ethtool is a fantastic Linux utility tool that controls wired Ethernet devices. It can be used to get identification and diagnostic information, extended device information, etc., and ethtool can control speed, duplex, auto-negotiation, and flow of Ethernet devices.

16. ngrep

ngrep is a PCAP-based tool like GNU grep but applicable for the network layer that lets you dictate hexadecimal or an extended expression to match against data payloads of network packets.

It supports various network protocols, including ICMPv4/6, IPv4/6, UDP, TCP, IGMP, RAW, etc. Moreover, it also understands BPF filter logic, such as that of various packet sniffing tools such as Snoop and tcpdump.

17. IPTraf – Real-Time IP LAN Monitoring

IPTraf is one of the best free and open source CLI-based Linux Monitor Network Traffic Tools available on the market. It collects and displays various useful information, including IP traffic passing over the network, packet and bytes count, TCP flag information, OSPF packet types, ICMP details, TCP/UDP traffic breakdowns, etc.

It supports various interfaces like local loopback, Ethernet and FDDI interfaces, SLIP, PPP, Parallel Line IP, and much more.

18. NetHogs – Linux Bandwidth Monitor

NetHogs is an open source network monitoring software similar to Linux Top command but a small “net top” tool that helps you to monitor Linux Network traffic and bandwidth, not breaking the traffic down per subnet or protocol but rather grouping it by the network bandwidth process.

This network monitoring software is helpful in finding out which PID is suddenly taking a lot of network traffic and bandwidth and has gone wild a bit.

19. MRTG – Router Traffic Monitor

If you are using a network router and want to know what it does, then the MRTG monitoring tool is for you. Though initially, the main aim was to monitor only router traffic, now it can do multiple network monitoring tasks as well.

It can monitor SNMP network devices and let you know how much traffic has passed using each thread. It provides the stats in an easily understandable picture and HTML pages. MRTG is a free, open-source software written in Perl programming language that works on Windows, Linux/BSD systems, and even Netware systems.

20. Traceroute

Traceroute is a built-in system tool for understanding the network route and estimating the delay of packets throughout the network interface.

21. bmon – Linux Bandwidth Monitor

Bmon is a network monitoring and debugging tool that gets various stats related to networking and prepares them in an easily understandable way. It supports various output methods, such as programmable text output for scripting and an interactive curses user interface.

22. netstat – Network Statistics

Netstat – Network Statistics is one of the best command line tools for monitoring network incoming and outgoing packets and interface statistics. This network monitoring software is very useful and handy for a system administrator to identify or troubleshoot network-related issues and monitor Linux network performance.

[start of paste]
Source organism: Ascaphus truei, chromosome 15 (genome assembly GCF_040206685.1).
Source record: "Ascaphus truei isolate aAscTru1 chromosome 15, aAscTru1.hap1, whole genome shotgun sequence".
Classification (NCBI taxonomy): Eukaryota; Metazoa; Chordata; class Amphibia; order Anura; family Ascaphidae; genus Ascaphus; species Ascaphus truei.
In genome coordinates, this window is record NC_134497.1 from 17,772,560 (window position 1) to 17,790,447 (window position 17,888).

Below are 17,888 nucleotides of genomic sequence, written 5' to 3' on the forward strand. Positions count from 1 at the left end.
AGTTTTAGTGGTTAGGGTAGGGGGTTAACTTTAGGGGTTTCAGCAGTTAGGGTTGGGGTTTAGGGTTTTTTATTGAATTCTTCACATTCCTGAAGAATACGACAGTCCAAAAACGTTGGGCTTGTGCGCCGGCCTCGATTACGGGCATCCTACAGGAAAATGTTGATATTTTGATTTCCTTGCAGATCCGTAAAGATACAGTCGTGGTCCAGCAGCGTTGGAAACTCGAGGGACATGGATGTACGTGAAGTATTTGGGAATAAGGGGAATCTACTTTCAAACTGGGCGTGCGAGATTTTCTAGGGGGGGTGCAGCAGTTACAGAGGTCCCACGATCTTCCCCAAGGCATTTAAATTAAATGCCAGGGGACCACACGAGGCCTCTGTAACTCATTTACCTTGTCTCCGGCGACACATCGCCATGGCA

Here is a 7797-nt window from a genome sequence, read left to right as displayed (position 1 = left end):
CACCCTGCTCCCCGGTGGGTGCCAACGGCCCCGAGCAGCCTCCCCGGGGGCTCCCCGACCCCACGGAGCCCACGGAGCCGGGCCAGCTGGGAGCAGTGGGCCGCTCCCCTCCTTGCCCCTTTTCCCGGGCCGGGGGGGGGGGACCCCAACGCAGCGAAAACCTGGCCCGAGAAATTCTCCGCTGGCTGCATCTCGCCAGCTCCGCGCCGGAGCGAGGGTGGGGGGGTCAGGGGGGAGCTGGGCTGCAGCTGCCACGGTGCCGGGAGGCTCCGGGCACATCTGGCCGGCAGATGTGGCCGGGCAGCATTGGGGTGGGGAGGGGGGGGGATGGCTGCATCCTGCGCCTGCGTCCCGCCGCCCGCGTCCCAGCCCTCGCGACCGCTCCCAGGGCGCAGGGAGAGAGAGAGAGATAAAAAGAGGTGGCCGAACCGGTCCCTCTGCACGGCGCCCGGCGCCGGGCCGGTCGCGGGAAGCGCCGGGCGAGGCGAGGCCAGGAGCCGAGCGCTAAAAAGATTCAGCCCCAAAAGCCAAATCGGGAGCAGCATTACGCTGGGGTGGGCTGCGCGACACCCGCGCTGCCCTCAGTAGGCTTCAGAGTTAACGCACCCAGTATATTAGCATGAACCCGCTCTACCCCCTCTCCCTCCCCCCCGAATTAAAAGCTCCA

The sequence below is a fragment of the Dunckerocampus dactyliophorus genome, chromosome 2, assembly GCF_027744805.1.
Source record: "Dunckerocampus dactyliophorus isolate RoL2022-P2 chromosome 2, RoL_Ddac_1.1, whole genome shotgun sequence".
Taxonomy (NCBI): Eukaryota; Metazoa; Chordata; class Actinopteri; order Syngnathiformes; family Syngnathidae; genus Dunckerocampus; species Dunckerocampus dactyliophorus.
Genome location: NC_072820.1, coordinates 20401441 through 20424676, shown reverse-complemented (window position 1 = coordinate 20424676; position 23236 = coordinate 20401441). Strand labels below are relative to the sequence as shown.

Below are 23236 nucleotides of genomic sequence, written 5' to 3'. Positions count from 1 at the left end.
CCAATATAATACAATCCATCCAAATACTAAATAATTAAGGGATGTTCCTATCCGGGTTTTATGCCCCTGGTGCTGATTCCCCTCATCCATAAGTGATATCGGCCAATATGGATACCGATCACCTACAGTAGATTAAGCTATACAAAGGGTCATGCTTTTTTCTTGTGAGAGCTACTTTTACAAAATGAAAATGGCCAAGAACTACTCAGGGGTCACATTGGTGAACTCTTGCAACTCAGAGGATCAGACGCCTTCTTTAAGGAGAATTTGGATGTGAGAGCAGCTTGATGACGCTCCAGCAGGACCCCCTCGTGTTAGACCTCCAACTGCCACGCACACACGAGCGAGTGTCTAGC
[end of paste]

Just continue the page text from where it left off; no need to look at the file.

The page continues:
23. IPTState

IPTState – IP Tables State is a top-like tool that lets you have an interactive session to watch where traffic is crossing your IPtables firewall/Netfilter connection. You can sort this data and limit the view by various criteria.

24. darkstat – Linux Monitor Network Traffic

darkstat is a small, single-threaded, portable, and efficient open-source network monitoring software that captures network traffic, calculates usage stats, and displays reports over HTTP. It supports IPv6 and asynchronous reverse DNS resolution using a child process.

25. tcpdump – Network Packet Analyzer

Tcpdump is a network packet analyzer or packet sniffer software that runs on almost all the dominant Linux distributions. It’s one of the widely used and recommended command line Linux monitoring tools that is used to filter or capture TCP/IP packets that are transferred or received on a specific network connection. You can also export or save captured packages in a file for further advanced analysis.

26. ss

“ss” is a Linux command tool that is an alternative to the “netstat” network monitoring program. This command is faster and gives more system stats than netstat.

27. Justniffer – Network TCP Packet Sniffer

Justniffer is a network protocol analyzer and TCP packet sniffer tool that captures low-level and high-level network traffic data and produces a customized log from the Apache web server log.

28. MTR

mtr is a network diagnostic tool that combines the functionality of both ‘traceroute’ and ‘ping’ programs. When mtr gets its first run on a system, It checks the network connection of the host that mtr runs on and the user-specified host service.

29. Mpstat

Mpstat is one of the Linux network monitoring tools that collects and shows information on CPU utilization and performance statistics. Without using any option, it will display the Global Average Activities. The options ‘-p’ and ‘ALL’ display statistics one by one that start from 0. To get all the information in a single command, put ‘-u-I ALL -p ALL.’ in a word. This command system reports overall processor-related data.

30. Pmap

Pmap is a kind of open-source network monitoring software that helps find the complete address space of a process. It displays the memory usage map of single or multiple processes. To run the process, you need a unique process ID. As a result, you will be able to know the total address, bytes, mapping, and mode.

31. collectl – Linux Performance Monitoring Tool

Collectl is another open-source Linux performance monitoring tool that helps to know the current system status by collecting performance data. This command line tool can play the role of important utilities like ps, top, vmstat, and more. It is able to record and playback the captured data. To process its operation, collectl uses less than 0.1% CPU.

32. DTrace

DTrace is an open source network monitoring software that works as a user-level tool, operating system kernel, and device driver. Like C and awk, it provides a language ‘D’. This command line can reduce the overhead of gathering and processing data. With this tool, the performance of the production environment increases.

Linux Server Monitoring Tools